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The danger of burnout

Celéste Olivier
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Have you ever (or overhead one of your employees complaining about) felt that every day is a bad day or caring about your work or home life is a waste of energy? Are you exhausted all the time? Do you feel nothing you do makes a difference or is appreciated? If you, or one of your employees, answered 'yes' to one or more of these questions, you might be on the brink of a burnout. The good news is that this can situation can be avoided if you incorporate the principles below into your employee wellness programme.

Have you ever (or overhead one of your employees complaining about) felt that every day is a bad day or caring about your work or home life is a waste of energy? Are you exhausted all the time? Do you feel nothing you do makes a difference or is appreciated? If you, or one of your employees, answered 'yes' to one or more of these questions, you might be on the brink of a burnout. The good news is that this can situation can be avoided if you incorporate the principles below into your employee wellness programme.

What is burnout?

'Burnout' is often described as a state of emotional, mental and physical exhaustion caused by excessive and prolonged stress. It occurs when you feel overwhelmed and unable to meet the constant demands placed on you.

Burnout reduces your productivity and drains you energy. Unlike normal stress, burnout eventually leads to you feeling increasingly helpless, hopeless, cynical and resentful. Eventually, you may feel as if you have nothing left to give.

It's normal to go through some phases of feeling bored, overloaded or even unappreciated at work But if you feel like this most of the time, you may be suffering from burnout.

When you experience burnout, you may feel more aggressive, angry, tired and extremely cynical. People who experience burnout often endure the following stages of burnout:

  1. Emotional exhaustion and physical depletion,
  2. Depersonalisation or loss of empathy and compassion fatigue, and
  3. Being more aggressive, angry, tired and cynical.

What are the causes of burnout?

Work-related causes of burnout

  • Feeling like you have little or no control over your work,
  • Lack of recognition or reward for work done,
  • Unclear job expectations,
  • Monotonous or unchallenging work, and
  • Chaotic or high-pressure environment.

Lifestyle causes of burnout

  • Working too much, without time for relaxing or socialising,
  • Being too many things to too many people,
  • Taking on too many responsibilities,
  • Not getting enough sleep, and
  • Lack of close, supportive relationships

Personality traits that contribute to burnout

  • Perfectionistic tendencies,
  • Pessimistic view of yourself and the world,
  • Need to be in control, and
  • Type A personality.

What are the symptoms of burnout?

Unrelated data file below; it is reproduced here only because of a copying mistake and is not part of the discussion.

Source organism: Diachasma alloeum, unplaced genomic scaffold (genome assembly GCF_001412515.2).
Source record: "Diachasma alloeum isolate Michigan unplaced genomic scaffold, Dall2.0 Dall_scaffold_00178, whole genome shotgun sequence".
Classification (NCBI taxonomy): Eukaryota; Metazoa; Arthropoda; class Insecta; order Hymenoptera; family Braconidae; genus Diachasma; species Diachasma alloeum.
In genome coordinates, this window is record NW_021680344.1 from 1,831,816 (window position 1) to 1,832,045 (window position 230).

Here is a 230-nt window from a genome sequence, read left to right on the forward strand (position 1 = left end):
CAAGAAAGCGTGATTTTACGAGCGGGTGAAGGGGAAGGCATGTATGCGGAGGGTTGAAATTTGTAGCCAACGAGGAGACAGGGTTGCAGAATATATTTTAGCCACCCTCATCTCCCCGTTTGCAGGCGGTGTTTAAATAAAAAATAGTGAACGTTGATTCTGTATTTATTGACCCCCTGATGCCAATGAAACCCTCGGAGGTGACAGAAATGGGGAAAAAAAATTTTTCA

If you identified with some of the above causes, you might also find you've experienced some of the symptoms associated with burnout. Common symptoms of burnout include:

  • Depleted physical energy: Prolonged stress can be physically draining, causing you to feel tired much of the time or no longer having the energy you once did. Getting out of bed to face another day gets more difficult.
  • Emotional exhaustion: You feel impatient, moody, inexplicably sad, or just get frustrated more easily than you normally would. You feel like you can't deal with life as easily as you once could.
  • Lowered immunity to illness: When stress levels are high for a prolonged period of time, your immune systems suffers. This could increase your susceptibility to colds, flu and minor illnesses.
  • Less investment in interpersonal relationships: Withdrawing somewhat from interpersonal relationships is another possible sign of burnout. You may feel like you have less to give, less interest in having fun, or just less patience with people.
  • Increasingly pessimistic outlook: When experiencing burnout, it's harder to get excited about life. Because optimism is a great buffer for stress, those suffering from burnout find it harder to pull out of their rut than they normally would.
  • Increased absenteeism and inefficiency at work: When experiencing job burnout, it gets more difficult to get out of bed daily and face more of what just seems unbearably overwhelming.

How can you prevent burnout?

If you – or any of your employees, can relate to any of the signs and symptoms related to burnout, you need to start changing the way you do things. Some suggestions, which you can incorporate into your employee wellness programme, include:

  • Start your day with a relaxing ritual,
  • Adopt healthy eating, exercise and sleeping habits,
  • Set boundaries,
  • Take a daily break from technology, and
  • Learn how to manage stress.

Is it possible to recover from burnout?

Research has proved that the best way to deal with burnout is what is called the 'Three R' Approach. This requires you to:

  1. Recognise: Be aware of the symptoms of burnout.
  2. Reverse: Undo the damage by learning to manage stress better and seek support.
  3. Resilience: Building your resilience by taking care of yourself becomes imperative when recovering from burnout.

It's a good idea to incorporate this approach into your employee wellness programme to ensure that your staff members are able to deal with burnout – before it's too late.


Celéste Olivier is the EAP manager at Kaelo Consulting. She has a BA in social work from the Rand Afrikaans University (now the University of Johannesburg) and an MA in occupational social work from the University of the Witwatersrand.


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